Chinese Millennials and Gen Z have been stealing the KOL marketing spotlight lately. Though it is true that the vast majority of KOLs are Millennials and Gen Z, it would be a mistake to assume that KOL marketing can’t reach Chinese parents, adults, and seniors.
While millennials contribute greatly to the retail market, they are still behind older consumers on average in terms of their wealth as well as their willingness to spend. And while millennial consumers’ are likely to overtake non-millennials in spending within the next 5-10 years, the spending gap between the two won’t be as large as you think. Remember: Non-millennials’ spending will continue to rise as well.
There is a stigma that Chinese parents, adults, and seniors are extremely frugal. While this may be true now, it will change in the future. A recent McKinsey study found that today’s 45- to 54-year-olds have spending patterns similar to 34- to 45-year-olds (who allocate 34 percent of their spending to food and 14 percent to apparel). This suggests that companies will have to rethink their ideas about older Chinese consumers, who may not be as thrifty as previously thought.
It might also come as a surprise that many of these older consumers are savvy mobile users and online shoppers. A recent study by KPMG and Mei.com reveals that 81 percent of non-millennials claim to shop online at least once a week, and 15 percent once every 2-3 weeks. Thirteen percent said KOLs influence their purchasing decisions and 16 percent said the same of social media recommendations (compared with 20 percent in both categories for millennials.)
And while KOL marketing is not restricted to millennials and Gen Z, brands looking to target Chinese parents, adults, and seniors obviously need to collaborate with influencers who fit their target market, which may seem tough to do, considering that the majority of KOLs we see in the media tend to be relatively young. However, non-millennial KOLs, or those born before 1982, do exist. Here are a number of them in a few different industries.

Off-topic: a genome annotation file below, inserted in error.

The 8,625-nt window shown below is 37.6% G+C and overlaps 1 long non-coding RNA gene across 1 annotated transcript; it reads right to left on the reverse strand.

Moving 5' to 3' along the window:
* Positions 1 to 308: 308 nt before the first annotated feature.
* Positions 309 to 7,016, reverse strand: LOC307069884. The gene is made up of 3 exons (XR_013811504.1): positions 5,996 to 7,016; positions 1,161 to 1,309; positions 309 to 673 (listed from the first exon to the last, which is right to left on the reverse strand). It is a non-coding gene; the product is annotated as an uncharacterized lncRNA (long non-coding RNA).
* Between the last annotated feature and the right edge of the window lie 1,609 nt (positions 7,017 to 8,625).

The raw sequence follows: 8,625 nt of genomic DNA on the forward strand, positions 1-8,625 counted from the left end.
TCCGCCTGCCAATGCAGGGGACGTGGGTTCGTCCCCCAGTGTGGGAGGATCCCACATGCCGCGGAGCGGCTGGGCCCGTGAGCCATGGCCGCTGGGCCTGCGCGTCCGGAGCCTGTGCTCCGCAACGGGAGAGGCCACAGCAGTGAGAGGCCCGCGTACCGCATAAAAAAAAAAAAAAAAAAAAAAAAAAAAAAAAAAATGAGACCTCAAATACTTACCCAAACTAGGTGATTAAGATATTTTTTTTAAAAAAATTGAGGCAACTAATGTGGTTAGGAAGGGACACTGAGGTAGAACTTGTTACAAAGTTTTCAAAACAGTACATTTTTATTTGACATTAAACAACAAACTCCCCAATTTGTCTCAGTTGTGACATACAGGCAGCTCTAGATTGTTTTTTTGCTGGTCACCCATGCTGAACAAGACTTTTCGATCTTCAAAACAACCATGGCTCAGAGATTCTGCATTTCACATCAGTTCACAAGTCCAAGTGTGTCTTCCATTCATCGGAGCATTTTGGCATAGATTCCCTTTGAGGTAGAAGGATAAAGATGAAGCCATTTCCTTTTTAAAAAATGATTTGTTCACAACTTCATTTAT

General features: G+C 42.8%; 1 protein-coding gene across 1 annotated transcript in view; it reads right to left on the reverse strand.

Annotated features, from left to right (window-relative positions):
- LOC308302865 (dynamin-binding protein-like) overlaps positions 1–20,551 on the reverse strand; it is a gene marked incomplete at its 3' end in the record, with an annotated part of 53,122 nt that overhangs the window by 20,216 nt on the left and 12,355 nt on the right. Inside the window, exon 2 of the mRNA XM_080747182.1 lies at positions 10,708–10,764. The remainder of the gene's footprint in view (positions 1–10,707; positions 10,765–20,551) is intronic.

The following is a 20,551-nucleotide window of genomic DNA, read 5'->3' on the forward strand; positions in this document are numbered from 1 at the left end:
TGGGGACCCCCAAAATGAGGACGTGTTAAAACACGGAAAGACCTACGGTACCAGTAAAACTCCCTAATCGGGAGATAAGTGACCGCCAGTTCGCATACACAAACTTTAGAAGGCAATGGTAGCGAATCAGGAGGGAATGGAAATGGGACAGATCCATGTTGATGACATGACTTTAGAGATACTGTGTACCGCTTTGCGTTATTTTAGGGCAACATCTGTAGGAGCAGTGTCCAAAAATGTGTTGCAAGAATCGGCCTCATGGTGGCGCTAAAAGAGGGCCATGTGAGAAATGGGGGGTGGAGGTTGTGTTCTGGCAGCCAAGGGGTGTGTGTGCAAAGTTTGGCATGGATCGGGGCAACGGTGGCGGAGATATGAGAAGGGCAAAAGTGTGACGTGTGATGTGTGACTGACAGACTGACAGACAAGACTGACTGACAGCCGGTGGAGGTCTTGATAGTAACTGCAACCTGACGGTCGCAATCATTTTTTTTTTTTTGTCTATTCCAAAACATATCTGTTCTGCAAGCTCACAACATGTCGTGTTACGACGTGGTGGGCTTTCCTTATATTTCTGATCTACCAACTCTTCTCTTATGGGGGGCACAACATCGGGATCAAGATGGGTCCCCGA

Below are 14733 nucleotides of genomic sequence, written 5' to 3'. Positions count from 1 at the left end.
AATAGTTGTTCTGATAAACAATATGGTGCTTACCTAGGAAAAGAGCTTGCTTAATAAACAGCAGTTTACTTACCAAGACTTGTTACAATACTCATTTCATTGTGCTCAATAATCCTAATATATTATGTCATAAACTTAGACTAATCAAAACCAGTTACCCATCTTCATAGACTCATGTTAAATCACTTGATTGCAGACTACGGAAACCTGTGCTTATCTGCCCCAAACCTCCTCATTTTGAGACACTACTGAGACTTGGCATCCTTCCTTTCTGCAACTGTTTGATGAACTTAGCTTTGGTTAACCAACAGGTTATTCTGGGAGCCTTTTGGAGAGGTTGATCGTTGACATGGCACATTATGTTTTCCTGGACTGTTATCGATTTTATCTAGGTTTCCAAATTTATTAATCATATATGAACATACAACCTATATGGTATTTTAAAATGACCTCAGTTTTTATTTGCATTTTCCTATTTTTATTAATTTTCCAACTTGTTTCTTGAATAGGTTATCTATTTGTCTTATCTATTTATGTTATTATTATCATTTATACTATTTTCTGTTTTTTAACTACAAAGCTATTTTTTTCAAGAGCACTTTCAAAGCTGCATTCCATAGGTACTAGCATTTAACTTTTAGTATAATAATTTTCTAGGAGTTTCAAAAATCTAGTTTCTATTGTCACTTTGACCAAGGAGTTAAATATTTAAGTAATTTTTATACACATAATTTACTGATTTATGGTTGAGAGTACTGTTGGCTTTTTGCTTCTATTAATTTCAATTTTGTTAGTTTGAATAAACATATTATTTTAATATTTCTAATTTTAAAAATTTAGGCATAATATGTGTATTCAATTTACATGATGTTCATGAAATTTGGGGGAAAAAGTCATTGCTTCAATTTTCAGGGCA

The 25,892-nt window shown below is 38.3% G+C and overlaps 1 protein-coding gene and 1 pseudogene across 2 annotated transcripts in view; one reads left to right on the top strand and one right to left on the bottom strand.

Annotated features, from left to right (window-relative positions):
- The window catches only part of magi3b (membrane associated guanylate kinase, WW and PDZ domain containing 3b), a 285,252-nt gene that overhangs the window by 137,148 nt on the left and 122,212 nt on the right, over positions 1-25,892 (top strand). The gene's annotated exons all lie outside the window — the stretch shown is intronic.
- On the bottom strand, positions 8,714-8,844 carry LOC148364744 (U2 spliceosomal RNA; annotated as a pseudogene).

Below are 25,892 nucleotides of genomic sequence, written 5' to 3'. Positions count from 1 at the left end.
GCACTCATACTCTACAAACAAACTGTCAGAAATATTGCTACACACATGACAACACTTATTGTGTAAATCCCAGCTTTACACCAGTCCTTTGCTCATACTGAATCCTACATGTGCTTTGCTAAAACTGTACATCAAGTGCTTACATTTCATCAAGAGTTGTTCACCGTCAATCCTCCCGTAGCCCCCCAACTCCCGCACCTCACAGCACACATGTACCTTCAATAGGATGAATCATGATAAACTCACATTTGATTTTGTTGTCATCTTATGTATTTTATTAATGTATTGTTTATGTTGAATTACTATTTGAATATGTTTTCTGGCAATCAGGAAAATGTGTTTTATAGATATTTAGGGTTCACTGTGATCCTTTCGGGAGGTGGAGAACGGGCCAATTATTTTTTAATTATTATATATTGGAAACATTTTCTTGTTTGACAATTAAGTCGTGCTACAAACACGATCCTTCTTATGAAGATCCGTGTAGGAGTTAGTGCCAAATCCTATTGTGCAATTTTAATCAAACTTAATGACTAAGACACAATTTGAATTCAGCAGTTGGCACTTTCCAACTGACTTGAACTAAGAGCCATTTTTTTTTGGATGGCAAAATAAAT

KOLs That Influence Chinese Parents, Adults, and Seniors
Travel influencer @行走40国
Travel is one of the easiest industries to find non-millennial and Gen Z KOLs. There are numerous excellent options including @行走40国, who, with over 3 million followers, is one of the China travel industry’s most recognized KOLs. He is a published author and frequently appears on travel TV programs.
Another choice is @无须豆蔻, an award-winning travel blogger with over 800,000 followers on Weibo. She frequently works with top brands including Audi, Gore-Tex and many others.
Senior Tavel KOL Couple @花甲背包客
And perfect for targeting senior travelers are @花甲背包客 — an adorable, globe-trotting couple in their mid-60s. They were recently named one of the top travel influencers of 2017 by online travel platform Qyer.
French F&B KOL @安闹闹的闹厨房
The F&B industry also has its share of older KOLs. While he looks too young to be included in this category, French food blogger Antoine Bunal @安闹闹的闹厨房 is, in fact, a non-millennial. Antoine is the #1 foreign food influencer in China, and in 2016 he earned a spot on Topklout’s Top 100 Influencers on Chinese Social Media.
Husband and father @美食家大雄, just outside of the range of millennial, is an excellent choice with over 5 million followers.
Another to follow is nutritionist @蔻蔻的甜与蜜.
Executive publisher of Harper’s Bazaar China @苏芒
Some of the most respected figures in China’s fashion industry are non-millennials, including the Editor in Chief and CEO of Elle China @晓雪 and @苏芒,the president and CEO of Trends Media Group and executive publisher of Harper’s Bazaar China.
Targeting the older male demographic is @康威凯, Head of Europe for China’s leading online watch news website.
Lifestyle KOL @曾焱冰
Former managing editor of Vogue China and author Zeng Yanbing @曾焱冰 has attracted a large following of high net-worth women in their late 30s and early 40s who are seeking to improve their aesthetics and taste.
Educational KOL @罗振宇
In the business and education sphere, being older is seen as an advantage indicating wisdom, experience and knowledge. @罗振宇 is the host of his own immensely popular online talk show Logical Thinking (Luoji Siwei) and founder of the knowledge sharing app iGet (得到). @新东方王江涛 is a famous teacher associated with the New Oriental English training organisation.
KOL marketing doesn’t need to be restricted to millennial and Gen Z consumers. Chinese parents, adults, and seniors are an important market segment and there are plenty of KOLs who can help you reach them.